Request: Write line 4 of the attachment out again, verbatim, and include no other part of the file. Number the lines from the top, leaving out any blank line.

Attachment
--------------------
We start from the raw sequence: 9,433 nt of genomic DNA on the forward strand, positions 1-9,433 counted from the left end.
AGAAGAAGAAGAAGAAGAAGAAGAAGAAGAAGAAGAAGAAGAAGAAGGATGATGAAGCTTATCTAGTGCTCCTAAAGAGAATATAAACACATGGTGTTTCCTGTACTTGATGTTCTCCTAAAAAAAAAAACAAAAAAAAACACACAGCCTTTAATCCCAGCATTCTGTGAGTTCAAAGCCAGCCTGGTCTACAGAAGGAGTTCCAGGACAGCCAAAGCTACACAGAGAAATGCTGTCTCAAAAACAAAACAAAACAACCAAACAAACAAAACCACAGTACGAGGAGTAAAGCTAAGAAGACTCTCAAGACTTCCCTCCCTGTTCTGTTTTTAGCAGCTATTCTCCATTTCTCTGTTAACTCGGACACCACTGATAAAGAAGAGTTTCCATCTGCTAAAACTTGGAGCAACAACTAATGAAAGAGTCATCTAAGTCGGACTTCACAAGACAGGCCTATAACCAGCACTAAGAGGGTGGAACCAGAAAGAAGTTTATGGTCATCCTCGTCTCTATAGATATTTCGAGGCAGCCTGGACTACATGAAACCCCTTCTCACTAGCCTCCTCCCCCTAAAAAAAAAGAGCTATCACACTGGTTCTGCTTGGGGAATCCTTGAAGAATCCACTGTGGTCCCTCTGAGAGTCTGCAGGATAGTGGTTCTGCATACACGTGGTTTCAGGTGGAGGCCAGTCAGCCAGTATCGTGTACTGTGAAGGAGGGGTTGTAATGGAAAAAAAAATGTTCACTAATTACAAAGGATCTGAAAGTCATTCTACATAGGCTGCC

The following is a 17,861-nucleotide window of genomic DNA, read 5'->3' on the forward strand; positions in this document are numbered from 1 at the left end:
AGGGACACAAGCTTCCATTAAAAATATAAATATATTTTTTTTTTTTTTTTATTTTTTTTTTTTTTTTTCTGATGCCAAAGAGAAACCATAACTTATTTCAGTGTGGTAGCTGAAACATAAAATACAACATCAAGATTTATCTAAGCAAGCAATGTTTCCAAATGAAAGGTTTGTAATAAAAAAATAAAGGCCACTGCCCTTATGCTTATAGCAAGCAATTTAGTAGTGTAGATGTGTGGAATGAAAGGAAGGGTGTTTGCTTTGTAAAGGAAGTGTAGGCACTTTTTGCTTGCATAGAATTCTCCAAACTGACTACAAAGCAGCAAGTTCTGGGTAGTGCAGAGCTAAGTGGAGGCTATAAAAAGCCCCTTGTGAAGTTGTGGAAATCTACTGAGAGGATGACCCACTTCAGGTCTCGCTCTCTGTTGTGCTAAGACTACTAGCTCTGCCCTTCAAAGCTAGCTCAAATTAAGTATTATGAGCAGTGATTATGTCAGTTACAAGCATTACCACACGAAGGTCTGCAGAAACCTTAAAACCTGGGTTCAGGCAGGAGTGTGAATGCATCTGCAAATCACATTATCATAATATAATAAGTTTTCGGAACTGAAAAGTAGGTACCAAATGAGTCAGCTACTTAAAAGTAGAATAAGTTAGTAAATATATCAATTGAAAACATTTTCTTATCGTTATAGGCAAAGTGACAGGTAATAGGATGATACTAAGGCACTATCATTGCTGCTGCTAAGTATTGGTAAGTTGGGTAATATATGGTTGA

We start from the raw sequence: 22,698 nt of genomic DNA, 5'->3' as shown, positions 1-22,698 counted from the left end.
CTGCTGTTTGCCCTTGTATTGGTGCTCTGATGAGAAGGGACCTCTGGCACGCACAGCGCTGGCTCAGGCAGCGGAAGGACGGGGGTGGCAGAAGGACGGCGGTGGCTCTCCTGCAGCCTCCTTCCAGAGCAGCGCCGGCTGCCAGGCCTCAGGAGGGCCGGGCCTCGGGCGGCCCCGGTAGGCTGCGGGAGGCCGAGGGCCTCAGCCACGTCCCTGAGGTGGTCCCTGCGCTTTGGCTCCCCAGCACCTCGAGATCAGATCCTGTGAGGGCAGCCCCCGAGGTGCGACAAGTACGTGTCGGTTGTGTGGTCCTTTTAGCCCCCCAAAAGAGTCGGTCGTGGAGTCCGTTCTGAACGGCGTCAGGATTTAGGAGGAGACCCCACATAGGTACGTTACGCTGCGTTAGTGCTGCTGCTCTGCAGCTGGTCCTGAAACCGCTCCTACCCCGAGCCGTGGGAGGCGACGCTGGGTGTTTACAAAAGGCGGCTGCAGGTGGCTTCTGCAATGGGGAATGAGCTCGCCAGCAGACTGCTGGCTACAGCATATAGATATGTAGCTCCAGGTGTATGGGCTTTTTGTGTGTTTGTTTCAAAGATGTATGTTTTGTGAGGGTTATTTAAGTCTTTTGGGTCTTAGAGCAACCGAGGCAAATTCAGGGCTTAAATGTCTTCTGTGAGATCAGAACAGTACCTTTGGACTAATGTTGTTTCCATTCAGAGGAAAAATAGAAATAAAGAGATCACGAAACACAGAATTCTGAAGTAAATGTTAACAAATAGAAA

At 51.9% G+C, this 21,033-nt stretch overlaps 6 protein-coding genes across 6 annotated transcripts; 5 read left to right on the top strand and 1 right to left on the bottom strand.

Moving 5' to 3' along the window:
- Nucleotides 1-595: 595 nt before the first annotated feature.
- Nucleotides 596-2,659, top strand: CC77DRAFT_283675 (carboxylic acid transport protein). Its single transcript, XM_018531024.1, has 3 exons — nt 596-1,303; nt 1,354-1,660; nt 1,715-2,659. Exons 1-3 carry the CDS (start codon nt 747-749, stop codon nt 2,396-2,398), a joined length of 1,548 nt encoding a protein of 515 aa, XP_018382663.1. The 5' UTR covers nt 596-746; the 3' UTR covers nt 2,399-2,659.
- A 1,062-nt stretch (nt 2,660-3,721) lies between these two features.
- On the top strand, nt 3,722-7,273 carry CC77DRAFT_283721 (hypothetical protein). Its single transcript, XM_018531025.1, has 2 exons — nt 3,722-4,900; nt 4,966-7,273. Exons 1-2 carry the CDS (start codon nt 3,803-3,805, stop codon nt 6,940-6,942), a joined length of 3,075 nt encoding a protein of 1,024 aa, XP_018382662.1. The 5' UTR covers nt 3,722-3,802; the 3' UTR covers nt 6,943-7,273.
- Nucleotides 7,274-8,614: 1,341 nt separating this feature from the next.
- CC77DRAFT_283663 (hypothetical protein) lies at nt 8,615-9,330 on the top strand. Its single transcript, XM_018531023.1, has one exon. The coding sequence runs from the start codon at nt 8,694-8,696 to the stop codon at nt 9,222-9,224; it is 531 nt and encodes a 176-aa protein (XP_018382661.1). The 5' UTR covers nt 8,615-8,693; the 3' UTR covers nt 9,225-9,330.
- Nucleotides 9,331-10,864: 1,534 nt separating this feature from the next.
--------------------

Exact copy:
AGGGACACAAGCTTCCATTAAAAATATAAATATATTTTTTTTTTTTTTTTATTTTTTTTTTTTTTTTTCTGATGCCAAAGAGAAACCATAACTTATTTCAGTGTGGTAGCTGAAACATAAAATACAACATCAAGATTTATCTAAGCAAGCAATGTTTCCAAATGAAAGGTTTGTAATAAAAAAATAAAGGCCACTGCCCTTATGCTTATAGCAAGCAATTTAGTAGTGTAGATGTGTGGAATGAAAGGAAGGGTGTTTGCTTTGTAAAGGAAGTGTAGGCACTTTTTGCTTGCATAGAATTCTCCAAACTGACTACAAAGCAGCAAGTTCTGGGTAGTGCAGAGCTAAGTGGAGGCTATAAAAAGCCCCTTGTGAAGTTGTGGAAATCTACTGAGAGGATGACCCACTTCAGGTCTCGCTCTCTGTTGTGCTAAGACTACTAGCTCTGCCCTTCAAAGCTAGCTCAAATTAAGTATTATGAGCAGTGATTATGTCAGTTACAAGCATTACCACACGAAGGTCTGCAGAAACCTTAAAACCTGGGTTCAGGCAGGAGTGTGAATGCATCTGCAAATCACATTATCATAATATAATAAGTTTTCGGAACTGAAAAGTAGGTACCAAATGAGTCAGCTACTTAAAAGTAGAATAAGTTAGTAAATATATCAATTGAAAACATTTTCTTATCGTTATAGGCAAAGTGACAGGTAATAGGATGATACTAAGGCACTATCATTGCTGCTGCTAAGTATTGGTAAGTTGGGTAATATATGGTTGA